Saturday, 18 September 2010

Tom Gilb Keynote

I attended the Keynote Presentation by Tom Gilb at the International Workshop on Requirements Analysis (IWRA 2010) at Middlesex University. Tom's Keynote, entitled What's Wrong with Requirements Methods included many examples of software projects with scarily large budgets where the requirements were vague and focus on software form and function rather than concrete measurable business drivers. He offered a definition of Requirement: Stakeholder Valued End-State and associated decomposition onto a hierarchy of requirement-types that is intended to be more useful than the ubiquitous functional and non-functional categories of requirements. Tom's recent work includes the requirements engineering language Planguage and the associated book Competitive Engineering.

Sunday, 12 September 2010

Exam Howlers

This week the Times Higher Education magazine published some US responses to UK Exam Howlers. A personal favourite from the UK:
[A tutor] was asked for a reference via the following message: "Will you please be a referee for a job for which I am appalling?"
And from the US:
[A] lecturer cited a student's scathing observtion that "Prof seems to think that he knows more than the students."
Reminds me of an eminent UK Professor who recalled a student's query during a lecture:
"Sir, are you making all this stuff up?"

Saturday, 4 September 2010

IEEE Software Special Issue: Multiparadigm Programming

Dean Wampler and I have guest edited the recent issue of IEEE Software on Multiparadigm Programming. From the guest editors' introduction:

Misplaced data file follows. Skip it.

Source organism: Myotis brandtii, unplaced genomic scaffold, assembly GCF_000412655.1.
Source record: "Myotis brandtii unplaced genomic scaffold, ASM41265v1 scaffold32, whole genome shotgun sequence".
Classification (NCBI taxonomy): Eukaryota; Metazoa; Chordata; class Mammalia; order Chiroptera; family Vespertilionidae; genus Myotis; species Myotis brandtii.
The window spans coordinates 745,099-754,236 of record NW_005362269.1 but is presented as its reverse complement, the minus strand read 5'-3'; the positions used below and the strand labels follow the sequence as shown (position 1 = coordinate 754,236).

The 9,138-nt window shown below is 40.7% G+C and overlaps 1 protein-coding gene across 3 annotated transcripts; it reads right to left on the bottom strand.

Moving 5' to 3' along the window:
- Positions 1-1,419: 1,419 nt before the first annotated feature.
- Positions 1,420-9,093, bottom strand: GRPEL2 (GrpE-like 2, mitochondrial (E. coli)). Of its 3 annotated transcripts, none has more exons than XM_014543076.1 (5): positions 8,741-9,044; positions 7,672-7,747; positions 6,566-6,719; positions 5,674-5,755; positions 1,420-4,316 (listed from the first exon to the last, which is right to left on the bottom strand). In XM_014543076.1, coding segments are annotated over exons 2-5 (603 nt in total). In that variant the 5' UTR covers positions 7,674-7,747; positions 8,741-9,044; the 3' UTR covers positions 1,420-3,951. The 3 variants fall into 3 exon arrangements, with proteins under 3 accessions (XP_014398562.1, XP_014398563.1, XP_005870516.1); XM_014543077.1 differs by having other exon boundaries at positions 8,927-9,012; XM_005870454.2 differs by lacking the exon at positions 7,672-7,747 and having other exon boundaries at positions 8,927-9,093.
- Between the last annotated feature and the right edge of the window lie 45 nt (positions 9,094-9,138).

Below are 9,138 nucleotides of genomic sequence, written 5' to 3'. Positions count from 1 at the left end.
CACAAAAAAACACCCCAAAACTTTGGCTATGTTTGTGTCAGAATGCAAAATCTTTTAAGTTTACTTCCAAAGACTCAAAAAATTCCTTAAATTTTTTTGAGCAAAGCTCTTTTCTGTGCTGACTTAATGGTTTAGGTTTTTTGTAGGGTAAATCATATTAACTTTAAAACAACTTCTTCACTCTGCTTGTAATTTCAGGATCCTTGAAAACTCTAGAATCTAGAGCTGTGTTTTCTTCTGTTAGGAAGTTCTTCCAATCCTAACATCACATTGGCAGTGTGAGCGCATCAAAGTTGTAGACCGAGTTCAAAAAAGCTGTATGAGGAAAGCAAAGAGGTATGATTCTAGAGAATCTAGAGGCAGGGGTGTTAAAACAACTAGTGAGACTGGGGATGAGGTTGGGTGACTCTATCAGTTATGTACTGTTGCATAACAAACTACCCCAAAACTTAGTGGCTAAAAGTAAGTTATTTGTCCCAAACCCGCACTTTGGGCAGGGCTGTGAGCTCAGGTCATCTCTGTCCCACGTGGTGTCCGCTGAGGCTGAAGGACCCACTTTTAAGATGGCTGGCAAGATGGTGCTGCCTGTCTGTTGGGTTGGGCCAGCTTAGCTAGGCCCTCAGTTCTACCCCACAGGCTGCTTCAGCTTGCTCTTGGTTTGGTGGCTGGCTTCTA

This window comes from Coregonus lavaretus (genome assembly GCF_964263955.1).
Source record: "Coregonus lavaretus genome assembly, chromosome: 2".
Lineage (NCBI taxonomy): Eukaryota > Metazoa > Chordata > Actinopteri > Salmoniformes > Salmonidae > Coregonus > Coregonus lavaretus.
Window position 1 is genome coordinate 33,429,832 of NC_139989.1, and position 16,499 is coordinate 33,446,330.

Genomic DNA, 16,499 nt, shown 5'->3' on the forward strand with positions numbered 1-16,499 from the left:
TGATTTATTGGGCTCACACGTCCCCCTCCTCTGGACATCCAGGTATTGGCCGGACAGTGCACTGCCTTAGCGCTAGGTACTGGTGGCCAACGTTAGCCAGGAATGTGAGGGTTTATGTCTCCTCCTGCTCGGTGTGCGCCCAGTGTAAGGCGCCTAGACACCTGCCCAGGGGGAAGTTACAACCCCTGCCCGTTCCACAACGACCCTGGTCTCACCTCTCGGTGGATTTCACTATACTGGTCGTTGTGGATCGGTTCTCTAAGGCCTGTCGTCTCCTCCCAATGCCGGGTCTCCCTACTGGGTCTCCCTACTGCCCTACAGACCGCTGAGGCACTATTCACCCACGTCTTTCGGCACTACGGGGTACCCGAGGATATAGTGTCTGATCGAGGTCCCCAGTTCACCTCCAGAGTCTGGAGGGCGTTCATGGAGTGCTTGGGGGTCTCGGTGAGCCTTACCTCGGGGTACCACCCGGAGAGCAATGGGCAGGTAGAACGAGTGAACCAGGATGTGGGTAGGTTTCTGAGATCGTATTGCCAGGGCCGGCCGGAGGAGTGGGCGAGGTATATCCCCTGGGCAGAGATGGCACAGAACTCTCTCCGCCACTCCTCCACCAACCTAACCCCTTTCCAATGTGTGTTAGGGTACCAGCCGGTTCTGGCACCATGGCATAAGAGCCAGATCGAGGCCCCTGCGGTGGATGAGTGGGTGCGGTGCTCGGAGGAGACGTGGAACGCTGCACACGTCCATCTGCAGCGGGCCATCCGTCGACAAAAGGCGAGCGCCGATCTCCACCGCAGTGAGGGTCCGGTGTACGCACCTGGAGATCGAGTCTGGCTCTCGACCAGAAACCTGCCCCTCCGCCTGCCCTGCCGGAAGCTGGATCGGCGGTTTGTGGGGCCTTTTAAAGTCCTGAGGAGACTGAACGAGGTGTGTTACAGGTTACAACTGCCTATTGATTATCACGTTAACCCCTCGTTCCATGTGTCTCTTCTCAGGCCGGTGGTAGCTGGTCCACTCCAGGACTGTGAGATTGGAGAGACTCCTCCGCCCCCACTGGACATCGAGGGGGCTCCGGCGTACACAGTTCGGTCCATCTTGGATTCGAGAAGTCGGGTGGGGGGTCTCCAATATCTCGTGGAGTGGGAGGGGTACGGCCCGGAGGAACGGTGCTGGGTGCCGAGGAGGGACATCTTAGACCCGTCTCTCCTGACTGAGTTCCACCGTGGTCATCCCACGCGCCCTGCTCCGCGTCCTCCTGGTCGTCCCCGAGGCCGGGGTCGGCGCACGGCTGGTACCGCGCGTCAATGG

Programming languages, frameworks, and platforms require the developer to use a collection of provided programming features—abstractions—to express data, implement desired calculations, interact with other technologies, create user interfaces, and so on. A collection of coherent, often ideologically or theoretically based abstractions constitutes a programming paradigm. Often, a given programming technology is based on one particular paradigm.
Well-known examples include object-oriented, relational, functional, constraint-based, theorem-proving, concurrent, imperative, and declarative. Less well-known (or perhaps less well-defined) examples include graphical, reflective, context-aware, rule-based, and agent-oriented.
A particular paradigm leads to a specific type of implementation style and is best suited to certain types of applications. Relational programming benefits information-rich applications, whereas imperative programming is commonly used to control hardware. But today's applications are seldom homogeneous. They are frequently complex systems, made up of many subcomponents that require a mixture of technologies. Thus, using just one language technology and paradigm is becoming much less common, replaced by multiparadigm programming in which the heterogeneous application consists of several subcomponents, each implemented with an appropriate paradigm and able to communicate with other subcomponents implemented with a different paradigm. When more than one language is used, we call this polyglot ("many tongues") programming.